I invited the brilliant journalist, author and blogger Rachel Hills to share the first non-fiction first book journey on the site. She is currently touring around the US promoting her book, The Sex Myth. It’s the longest first book journey you’ll read on the site, but it’s guaranteed to shed light on the industry.
I started thinking about writing The Sex Myth in 2007. I’d been writing professionally for about two years at that point, and a couple of publishers had told me to get in touch if I ever had an idea for a book. I’d been flirting with a couple of ideas in my head, but when the idea of The Sex Myth came to me, I knew immediately on a gut instinctual level that this was IT.
I’d always loved reading feminist non-fiction – books like The Beauty Myth or The Whole Woman helped me to put my personal experiences into a broader social and political context – but I’d never come across a book that looked at SEX through that lens. Conversations I’d been having with friends and articles I’d worked on indicated that a lot of people felt alienated by the sexual ideals that were promoted in the media, and it seemed to me that this was an area in which I could make an original contribution.
I figured it would take me a year or two to put together, and I would be (as the script ran in my fantasies) the author of “the great feminist book of 2009” – a precocious young intellectual.
Needless to say, it did not unfold that way. In 2007, I’d also just been hired for the dream job I’d spent the last couple of years hustling for, so wanted to take a little time before I embarked on my next big project. I also knew that to write the book I wanted to write, I would need to understand my subject matter in a pretty deep way, so I got in touch with some of the academics I’d worked with in my undergrad, and asked them about doing an honours degree. They recommended I enroll in a Masters program instead, and so I did, starting my research in earnest in May 2008.
I spent the first year or so hanging out in the library, reading everything I could find about the sociology of sexuality, and gradually piecing together my own ideas and theories. I got ethics permission from the university to start interviewing in mid-2009, and did around 35 interviews before I left Australia to move to London in mid-2010.
I’d done a bunch of academic writing around the ideas in the book at that point, but it was only when I moved to London that I started writing the book in earnest. Partly, that was down to fear. I didn’t know what a good non-fiction book proposal looked like, and despite my contacts in media, I didn’t really know anyone who could show me how to write a good one. My mentors all advised me not to be too quick to sell, either, and stressed the importance of going out to publishers with something rock solid so that I could get the best deal possible. At the same time, as my ideas grew, I came more convinced I wanted to share them with an international audience as well as an Australian audience, which meant selling first to a US publisher – which I was even more clueless about.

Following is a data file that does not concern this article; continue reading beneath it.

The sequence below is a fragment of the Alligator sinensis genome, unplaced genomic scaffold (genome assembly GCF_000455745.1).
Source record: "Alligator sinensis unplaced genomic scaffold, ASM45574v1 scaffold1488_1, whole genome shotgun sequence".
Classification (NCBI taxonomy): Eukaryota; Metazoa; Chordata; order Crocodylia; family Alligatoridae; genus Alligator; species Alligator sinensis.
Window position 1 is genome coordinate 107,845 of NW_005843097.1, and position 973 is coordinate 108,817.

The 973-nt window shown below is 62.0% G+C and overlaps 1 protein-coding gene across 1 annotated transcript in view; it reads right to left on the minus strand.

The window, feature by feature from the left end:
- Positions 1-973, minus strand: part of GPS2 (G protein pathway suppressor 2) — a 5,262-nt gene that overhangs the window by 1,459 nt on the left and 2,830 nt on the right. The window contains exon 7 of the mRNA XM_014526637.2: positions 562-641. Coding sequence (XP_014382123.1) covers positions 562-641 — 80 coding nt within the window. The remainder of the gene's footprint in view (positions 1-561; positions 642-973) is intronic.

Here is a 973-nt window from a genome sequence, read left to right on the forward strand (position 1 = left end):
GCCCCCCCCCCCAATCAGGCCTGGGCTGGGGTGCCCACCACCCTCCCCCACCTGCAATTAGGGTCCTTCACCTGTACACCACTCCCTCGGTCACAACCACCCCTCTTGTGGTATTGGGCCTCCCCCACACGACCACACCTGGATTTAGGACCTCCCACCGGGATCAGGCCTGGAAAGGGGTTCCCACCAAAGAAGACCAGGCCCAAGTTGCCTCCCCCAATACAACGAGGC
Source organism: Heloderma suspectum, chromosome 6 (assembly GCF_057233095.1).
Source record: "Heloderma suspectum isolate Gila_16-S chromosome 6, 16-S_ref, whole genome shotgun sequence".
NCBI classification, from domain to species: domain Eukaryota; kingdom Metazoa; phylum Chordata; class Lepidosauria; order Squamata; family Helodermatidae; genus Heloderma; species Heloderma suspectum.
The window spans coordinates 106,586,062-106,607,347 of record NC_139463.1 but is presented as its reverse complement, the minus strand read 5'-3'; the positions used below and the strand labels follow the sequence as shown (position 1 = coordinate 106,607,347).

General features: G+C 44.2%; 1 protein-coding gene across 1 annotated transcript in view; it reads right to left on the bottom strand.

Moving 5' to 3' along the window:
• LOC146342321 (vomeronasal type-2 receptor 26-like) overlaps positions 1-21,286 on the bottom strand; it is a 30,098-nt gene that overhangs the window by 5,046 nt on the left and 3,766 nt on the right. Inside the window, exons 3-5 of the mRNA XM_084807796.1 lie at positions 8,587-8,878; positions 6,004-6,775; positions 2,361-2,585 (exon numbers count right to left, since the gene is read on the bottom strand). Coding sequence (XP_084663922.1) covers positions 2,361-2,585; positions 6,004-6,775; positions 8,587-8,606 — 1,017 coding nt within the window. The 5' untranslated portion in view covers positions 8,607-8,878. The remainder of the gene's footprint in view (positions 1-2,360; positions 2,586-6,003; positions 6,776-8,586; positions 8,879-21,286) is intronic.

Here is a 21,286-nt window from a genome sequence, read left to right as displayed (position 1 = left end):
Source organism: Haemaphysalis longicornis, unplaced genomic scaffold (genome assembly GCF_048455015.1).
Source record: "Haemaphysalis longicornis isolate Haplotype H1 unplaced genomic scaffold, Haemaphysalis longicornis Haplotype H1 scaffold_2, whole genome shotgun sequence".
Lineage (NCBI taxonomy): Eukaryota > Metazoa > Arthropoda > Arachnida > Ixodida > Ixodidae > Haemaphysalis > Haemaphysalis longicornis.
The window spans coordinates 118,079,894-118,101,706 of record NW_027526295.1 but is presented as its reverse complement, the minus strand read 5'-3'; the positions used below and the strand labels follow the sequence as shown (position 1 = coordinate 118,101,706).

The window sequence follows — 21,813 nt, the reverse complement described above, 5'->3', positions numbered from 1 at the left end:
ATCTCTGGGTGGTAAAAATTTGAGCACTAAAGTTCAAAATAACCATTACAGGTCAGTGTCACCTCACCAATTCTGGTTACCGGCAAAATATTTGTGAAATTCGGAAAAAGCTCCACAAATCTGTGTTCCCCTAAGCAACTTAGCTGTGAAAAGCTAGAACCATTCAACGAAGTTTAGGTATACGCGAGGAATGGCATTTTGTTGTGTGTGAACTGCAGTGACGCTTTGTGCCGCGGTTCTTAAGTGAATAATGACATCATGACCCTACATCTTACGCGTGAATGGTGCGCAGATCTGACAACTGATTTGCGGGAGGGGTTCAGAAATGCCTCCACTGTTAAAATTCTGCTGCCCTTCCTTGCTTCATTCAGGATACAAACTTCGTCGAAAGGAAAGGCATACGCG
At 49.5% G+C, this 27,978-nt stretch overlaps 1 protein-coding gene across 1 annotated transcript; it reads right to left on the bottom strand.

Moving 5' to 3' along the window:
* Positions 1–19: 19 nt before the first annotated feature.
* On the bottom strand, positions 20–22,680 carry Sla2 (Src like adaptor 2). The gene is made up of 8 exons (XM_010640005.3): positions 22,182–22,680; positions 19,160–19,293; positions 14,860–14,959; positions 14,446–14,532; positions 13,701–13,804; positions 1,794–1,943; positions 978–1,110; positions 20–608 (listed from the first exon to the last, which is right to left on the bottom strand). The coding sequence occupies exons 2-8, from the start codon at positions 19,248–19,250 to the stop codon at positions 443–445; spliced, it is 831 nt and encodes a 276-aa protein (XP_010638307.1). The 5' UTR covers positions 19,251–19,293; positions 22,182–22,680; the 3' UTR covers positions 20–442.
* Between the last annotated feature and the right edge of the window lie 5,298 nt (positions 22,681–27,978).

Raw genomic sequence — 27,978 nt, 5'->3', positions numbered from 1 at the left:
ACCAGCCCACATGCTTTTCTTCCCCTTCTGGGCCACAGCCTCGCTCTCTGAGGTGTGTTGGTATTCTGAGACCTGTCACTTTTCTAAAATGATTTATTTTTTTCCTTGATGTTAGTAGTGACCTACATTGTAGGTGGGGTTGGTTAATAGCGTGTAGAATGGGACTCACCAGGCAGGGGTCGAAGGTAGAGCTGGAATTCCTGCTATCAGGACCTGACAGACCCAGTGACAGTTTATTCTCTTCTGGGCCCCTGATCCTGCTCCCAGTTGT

By the end of 2010, I had a first draft of a proposal and a couple of sample chapters. It was time to call in reinforcements. I’d visited the US a couple of times over the previous few years, and had met a lot of feminist writers there, and in my conversations with them the name Brooke Warner had come up a few times. Brooke was an editor at Seal Press, a mid-size feminist publishing house, at the time, and I’d recently learned from my reading online that she also offered coaching. It seemed like a perfect fit. Who better to show me how to navigate the US publishing system than a woman who received enquiries regarding books like mine for a living?
I went into the coaching process hoping to hear something along the lines of, “Wow! This book is amazing! Let’s get you a six-figure book deal ASAP.” But Brooke’s first comments were more along the lines of, “I hope you’re willing to do some work on this.” It wasn’t that the book I was proposing was BAD: the book I’d laid out in that earliest proposal wasn’t all that different to the one you’ll find on the shelves today. It was that I wasn’t communicating it properly. The ideas were in my head, but they weren’t coming out clearly on the page.
Brooke and I worked together on the proposal for 4 or 5 months, Brooke making sure that the proposal answered every single question a publisher could have about buying work from an unknown Australian author who didn’t live in the country. The proposal we ended up with was at least 50 pages long (as opposed to my previous 15 or so), and included a list of every single article I had ever published, as well as a section called “Praise for Rachel Hills” – AKA, nice things Americans had said about me on the internet.
The book deal:
The next step was to find a literary agent. I logged on to Publishers Marketplace, and started researching agents who represented ideas-based nonfiction. Despite the fact that these were my favourite types of books to read, I quickly realised that they made up a minority of books published. My final longlist had 40-50 agents on it – keeping in mind that there are thousands of agents in the US – and I divided these into groups of 10, according to how good a fit they were for my book.
Brooke warned me that even with all the work we’d done, it still could be months before I found an agent to represent The Sex Myth. Fortunately, this was not the case.
One of the great things about selling a book in 2015, as opposed to 1995, is that so much of the process takes place via email. This means that instead of needing to read through 50+ pages of documents when considering whether to represent an author, your agent’s first contact with you is likely to come in the form of a 400-word or so pitch email. Ie, something they can read in less than a minute.